The Immigration Act of 1917

Ellis Island, in Upper New York Bay, was the gateway for over 12 million immigrants to the U.S. as the United States’ busiest immigrant inspection station for over 60 years from 1892 until 1954.

On this day in 1917, the United States Congress overrode the veto of President Woodrow Wilson and enacted the Immigration Act of 1917.

The act was also known and The Literacy Act and as the most sweeping immigration act the United States had passed until that time. It was the first such law to restrict immigration, rather than just regulate it. The law imposed literacy tests, created new categories of those who were inadmissible, and barred immigration from the Asia-Pacific Zone. It remained in effect until the Immigration Act of 1952.

Peace Without Victory

Woodrow Wilson announces to Congress on February 3, 1917 that official relations with the German Empire have ceased. (Wikimedia Commons)

On this day in 1917, prior to the United States’ entry into World War I, President Woodrow Wilson addressed the Senate and called for “peace without victory” to settle the European conflict.

Wilson said “The present war must first be ended; but we owe it to candor and to a just regard for the opinion of mankind to say that, so far as our participation in guarantees of future peace is concerned, it makes a great deal of difference in what way and upon what terms it is ended. The treaties and agreements which bring it to an end must embody terms which will create a peace that is worth guaranteeing and preserving, a peace that will win the approval of mankind, not merely a peace that will serve the several interests and immediate aims of the nations engaged. We shall have no voice in determining what those terms shall be, but we shall, I feel sure, have a voice in determining whether they shall be made lasting or not by the guarantees of a universal covenant; and our judgment upon what is fundamental and essential as a condition precedent to permanency should be spoken now, not afterwards when it may be too late.” Full Text.

A little more than two months later, Wilson addressed Congress to request permission to declare war against Germany. A formal declaration of war was issued on April 6, 1917. The war would end the following November. By the end of the war 116,708 American military lives and 757 U.S. civilians would die from all causes associated with the war (influenza, combat, and wounds).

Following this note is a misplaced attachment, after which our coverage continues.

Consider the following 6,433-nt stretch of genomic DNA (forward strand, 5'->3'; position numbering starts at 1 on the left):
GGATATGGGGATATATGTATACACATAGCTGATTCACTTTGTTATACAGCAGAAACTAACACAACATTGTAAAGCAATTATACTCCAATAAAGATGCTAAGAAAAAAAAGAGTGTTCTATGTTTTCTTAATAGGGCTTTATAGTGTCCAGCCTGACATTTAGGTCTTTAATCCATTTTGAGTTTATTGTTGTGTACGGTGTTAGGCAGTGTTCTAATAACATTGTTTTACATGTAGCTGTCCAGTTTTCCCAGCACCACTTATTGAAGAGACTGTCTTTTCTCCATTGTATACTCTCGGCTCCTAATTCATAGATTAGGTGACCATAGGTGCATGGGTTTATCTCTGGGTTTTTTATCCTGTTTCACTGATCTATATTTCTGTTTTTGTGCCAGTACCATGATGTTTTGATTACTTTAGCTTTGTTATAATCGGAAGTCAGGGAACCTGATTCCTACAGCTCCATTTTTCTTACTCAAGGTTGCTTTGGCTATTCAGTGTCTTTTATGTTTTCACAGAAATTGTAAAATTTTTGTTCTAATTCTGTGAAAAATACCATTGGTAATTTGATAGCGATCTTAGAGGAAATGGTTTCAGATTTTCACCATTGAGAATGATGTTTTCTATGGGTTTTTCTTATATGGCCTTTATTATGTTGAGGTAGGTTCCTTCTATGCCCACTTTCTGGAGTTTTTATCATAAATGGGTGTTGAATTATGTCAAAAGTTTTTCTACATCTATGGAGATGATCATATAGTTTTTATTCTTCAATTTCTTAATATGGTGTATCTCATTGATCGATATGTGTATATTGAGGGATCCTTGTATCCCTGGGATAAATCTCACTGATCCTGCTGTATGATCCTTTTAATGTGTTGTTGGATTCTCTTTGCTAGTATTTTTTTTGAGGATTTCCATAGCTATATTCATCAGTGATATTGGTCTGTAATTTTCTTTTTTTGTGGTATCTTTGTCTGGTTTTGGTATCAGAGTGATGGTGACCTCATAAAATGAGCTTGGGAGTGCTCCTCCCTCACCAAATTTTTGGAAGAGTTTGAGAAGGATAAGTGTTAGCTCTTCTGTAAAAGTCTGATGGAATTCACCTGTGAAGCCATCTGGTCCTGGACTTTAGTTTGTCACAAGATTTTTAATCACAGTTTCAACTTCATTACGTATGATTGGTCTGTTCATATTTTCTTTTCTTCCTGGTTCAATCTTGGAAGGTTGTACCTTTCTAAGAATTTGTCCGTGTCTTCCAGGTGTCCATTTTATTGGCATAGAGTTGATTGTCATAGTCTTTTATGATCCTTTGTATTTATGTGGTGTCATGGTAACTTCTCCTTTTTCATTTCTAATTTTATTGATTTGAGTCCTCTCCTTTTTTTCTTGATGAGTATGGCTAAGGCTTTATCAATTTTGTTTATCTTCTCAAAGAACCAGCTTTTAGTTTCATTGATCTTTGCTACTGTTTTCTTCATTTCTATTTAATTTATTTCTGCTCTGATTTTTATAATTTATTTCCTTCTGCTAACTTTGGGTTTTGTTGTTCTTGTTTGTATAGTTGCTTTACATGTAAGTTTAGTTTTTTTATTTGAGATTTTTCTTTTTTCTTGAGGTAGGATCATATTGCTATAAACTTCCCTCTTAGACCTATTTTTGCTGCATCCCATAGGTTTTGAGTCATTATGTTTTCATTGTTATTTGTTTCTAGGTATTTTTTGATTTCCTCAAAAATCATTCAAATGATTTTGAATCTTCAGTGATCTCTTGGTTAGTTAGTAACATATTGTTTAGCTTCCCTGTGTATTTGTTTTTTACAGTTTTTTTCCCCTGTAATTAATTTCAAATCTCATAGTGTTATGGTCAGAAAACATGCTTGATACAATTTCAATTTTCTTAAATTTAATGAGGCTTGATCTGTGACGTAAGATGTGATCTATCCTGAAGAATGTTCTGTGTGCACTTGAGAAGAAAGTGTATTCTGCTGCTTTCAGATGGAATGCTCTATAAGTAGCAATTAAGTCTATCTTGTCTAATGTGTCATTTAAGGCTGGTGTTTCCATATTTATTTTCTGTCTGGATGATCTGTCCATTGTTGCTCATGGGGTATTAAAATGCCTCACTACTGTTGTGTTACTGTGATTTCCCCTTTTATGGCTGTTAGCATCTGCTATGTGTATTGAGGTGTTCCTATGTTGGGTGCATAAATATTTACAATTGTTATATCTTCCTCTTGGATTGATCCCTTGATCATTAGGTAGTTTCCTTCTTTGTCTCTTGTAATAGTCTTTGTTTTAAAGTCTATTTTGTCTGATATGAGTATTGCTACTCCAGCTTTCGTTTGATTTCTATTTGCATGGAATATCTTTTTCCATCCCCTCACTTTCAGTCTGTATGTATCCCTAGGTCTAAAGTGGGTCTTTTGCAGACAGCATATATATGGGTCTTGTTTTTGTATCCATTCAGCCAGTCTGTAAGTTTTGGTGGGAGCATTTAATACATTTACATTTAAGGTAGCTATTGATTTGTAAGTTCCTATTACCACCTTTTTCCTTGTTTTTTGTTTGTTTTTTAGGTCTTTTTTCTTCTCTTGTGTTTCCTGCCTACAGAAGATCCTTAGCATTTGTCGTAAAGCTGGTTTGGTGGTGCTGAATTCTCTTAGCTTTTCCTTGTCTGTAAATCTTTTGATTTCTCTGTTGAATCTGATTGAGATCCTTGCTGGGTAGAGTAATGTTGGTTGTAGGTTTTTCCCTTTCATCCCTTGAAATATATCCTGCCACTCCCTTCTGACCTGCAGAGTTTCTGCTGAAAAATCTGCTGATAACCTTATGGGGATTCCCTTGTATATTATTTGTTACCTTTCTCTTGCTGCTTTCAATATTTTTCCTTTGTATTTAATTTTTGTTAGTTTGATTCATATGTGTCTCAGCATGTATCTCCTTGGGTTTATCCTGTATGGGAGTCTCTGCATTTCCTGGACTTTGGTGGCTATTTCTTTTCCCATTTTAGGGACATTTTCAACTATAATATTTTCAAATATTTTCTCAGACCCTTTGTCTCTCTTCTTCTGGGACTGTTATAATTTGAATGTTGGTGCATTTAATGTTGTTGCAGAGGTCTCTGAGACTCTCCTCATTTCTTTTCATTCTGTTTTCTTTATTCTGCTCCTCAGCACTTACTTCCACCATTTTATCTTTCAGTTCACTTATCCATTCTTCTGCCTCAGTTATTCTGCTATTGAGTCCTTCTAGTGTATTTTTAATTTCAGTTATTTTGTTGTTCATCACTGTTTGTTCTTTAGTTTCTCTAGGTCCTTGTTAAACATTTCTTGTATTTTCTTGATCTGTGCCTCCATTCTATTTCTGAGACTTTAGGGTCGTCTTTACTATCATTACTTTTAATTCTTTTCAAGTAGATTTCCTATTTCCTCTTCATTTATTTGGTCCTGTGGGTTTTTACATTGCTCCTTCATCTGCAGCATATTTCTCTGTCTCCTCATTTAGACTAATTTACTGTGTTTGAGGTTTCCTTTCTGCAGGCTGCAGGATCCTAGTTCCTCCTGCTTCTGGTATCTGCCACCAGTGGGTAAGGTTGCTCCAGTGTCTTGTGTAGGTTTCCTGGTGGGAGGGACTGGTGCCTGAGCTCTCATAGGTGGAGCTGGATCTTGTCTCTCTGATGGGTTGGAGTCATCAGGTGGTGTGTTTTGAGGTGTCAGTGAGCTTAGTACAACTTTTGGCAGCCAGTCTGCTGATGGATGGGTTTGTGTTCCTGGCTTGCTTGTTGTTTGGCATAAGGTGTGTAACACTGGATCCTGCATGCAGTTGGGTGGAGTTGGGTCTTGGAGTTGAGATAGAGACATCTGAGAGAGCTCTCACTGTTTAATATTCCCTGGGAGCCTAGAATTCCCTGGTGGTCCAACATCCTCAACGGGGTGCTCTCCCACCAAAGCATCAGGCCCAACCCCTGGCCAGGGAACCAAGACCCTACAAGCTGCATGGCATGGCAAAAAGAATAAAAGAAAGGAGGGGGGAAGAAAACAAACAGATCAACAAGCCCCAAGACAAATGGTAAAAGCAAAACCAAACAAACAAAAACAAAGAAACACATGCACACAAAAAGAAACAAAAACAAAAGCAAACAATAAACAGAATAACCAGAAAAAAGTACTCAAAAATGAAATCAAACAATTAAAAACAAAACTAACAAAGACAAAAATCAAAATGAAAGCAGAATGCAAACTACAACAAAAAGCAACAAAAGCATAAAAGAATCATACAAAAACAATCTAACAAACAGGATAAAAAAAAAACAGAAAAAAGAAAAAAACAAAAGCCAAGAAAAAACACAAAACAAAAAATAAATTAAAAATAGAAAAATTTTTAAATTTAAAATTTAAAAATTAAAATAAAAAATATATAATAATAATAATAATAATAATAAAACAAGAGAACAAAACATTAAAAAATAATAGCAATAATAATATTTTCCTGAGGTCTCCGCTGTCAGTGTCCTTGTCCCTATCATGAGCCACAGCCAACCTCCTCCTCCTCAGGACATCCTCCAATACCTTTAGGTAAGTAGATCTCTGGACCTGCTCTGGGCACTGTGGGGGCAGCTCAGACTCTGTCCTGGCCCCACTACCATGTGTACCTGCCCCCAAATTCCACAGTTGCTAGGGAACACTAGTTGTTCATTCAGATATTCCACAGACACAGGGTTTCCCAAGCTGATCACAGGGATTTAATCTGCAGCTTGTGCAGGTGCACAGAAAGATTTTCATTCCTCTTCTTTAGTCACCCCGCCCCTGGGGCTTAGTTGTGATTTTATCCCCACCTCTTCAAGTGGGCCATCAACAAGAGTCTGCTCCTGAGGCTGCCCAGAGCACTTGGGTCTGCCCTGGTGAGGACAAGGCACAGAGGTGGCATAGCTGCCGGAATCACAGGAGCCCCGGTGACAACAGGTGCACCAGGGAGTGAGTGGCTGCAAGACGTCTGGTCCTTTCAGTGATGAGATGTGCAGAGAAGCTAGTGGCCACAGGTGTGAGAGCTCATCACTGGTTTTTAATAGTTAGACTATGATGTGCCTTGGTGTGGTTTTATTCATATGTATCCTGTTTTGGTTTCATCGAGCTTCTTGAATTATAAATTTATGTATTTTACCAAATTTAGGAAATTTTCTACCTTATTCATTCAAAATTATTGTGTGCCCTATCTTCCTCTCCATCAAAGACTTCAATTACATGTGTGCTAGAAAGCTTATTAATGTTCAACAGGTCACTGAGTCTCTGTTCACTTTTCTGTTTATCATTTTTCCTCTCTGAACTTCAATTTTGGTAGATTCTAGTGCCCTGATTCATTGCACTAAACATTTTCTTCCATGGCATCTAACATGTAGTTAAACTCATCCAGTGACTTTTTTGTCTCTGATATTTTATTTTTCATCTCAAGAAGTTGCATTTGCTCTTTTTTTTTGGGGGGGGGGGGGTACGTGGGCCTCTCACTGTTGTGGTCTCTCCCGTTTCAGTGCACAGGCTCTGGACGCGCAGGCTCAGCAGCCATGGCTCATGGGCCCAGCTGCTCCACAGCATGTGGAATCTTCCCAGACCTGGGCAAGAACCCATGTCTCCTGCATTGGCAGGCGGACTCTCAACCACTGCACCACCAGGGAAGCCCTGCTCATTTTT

The Cartoons of World War I

Over the past few weeks, we’ve been talking about our script Clean Dry Socks: Diary of a Doughboy. The script is finished and being shopped around to production companies.

Over the course of time we’ve been looking at the history and culture of that era.

Through the years, political cartoons have been used to express the mood of a nation. The same was true during World War I when not everyone supported the effort or U.S. involvement. Here are ten examples of the cartoons of the day.

A dentist (Uncle Sam) about to extract a tooth from a patient (Kaiser Wilhelm II); representing America’s successful involvement in the First world war. Pen drawing by P. Forbes-Robertson, 1918. Iconographic Collections Keywords: Uncle Sam; world war, 1914-1918.

 

‘Bravo, Belgium !’ Political cartoon showing a Belgian farmer standing up to the German aggressor.

Blessed are the Peacemakers by George Bellows. Anti-war cartoon depicting Jesus with a halo in prison stripes alongside a list of his seditious crimes. First published in The Masses in 1917.

 

Cartoon by Jay N. Darling. Uncle Sam carries a dead soldier, representing the first reported U.S. casualties from World War I

 

The Cartoon Book was published by the US Government in 1918, with the intention of promoting the third Liberty Loan; various cartoonists, including Bushnell, donated their work. Here, the accusing hand of Uncle Sam points at an arrogant Prussian officer standing before the flaming wreckage of Europe.

 

His Best Customer (1917) by Winsor McCay. Anti-war cartoon depicting War serving Death with the caption “His Best Customer.”

 

Uncle Sam with empty treasury. Reference to economic situation at end of World War I.

 

This is likely Will Dyson’s most famous cartoon of World War I.

 

Cartoon shows the figure of Peace as a pretty woman and angel, standing in the aisle of a train or bus, while Senators Borah, Lodge, and Johnson occupy the seats. The cartoon refers to the successful efforts of the Republican isolationists after World War I to block Senate ratification of the Treaty of Versailles establishing the League of Nations.

 

“The Spirit of ’76”, cartoon about the U.S. entry to World War I. Uncle Sam (U.S.) handing Marianne (France) a sack labeled One Billion Dollars while Lafayette looks on.

 

The War wasn’t popular. War never is. American reluctantly entered near the end of the war and most of the country rallied behind the cause. This was the war to end war that did nothing of the kind. But, it changed the course of the 20th century and we still feel the effects some 100 years later.

Cartoon Source: Wikipedia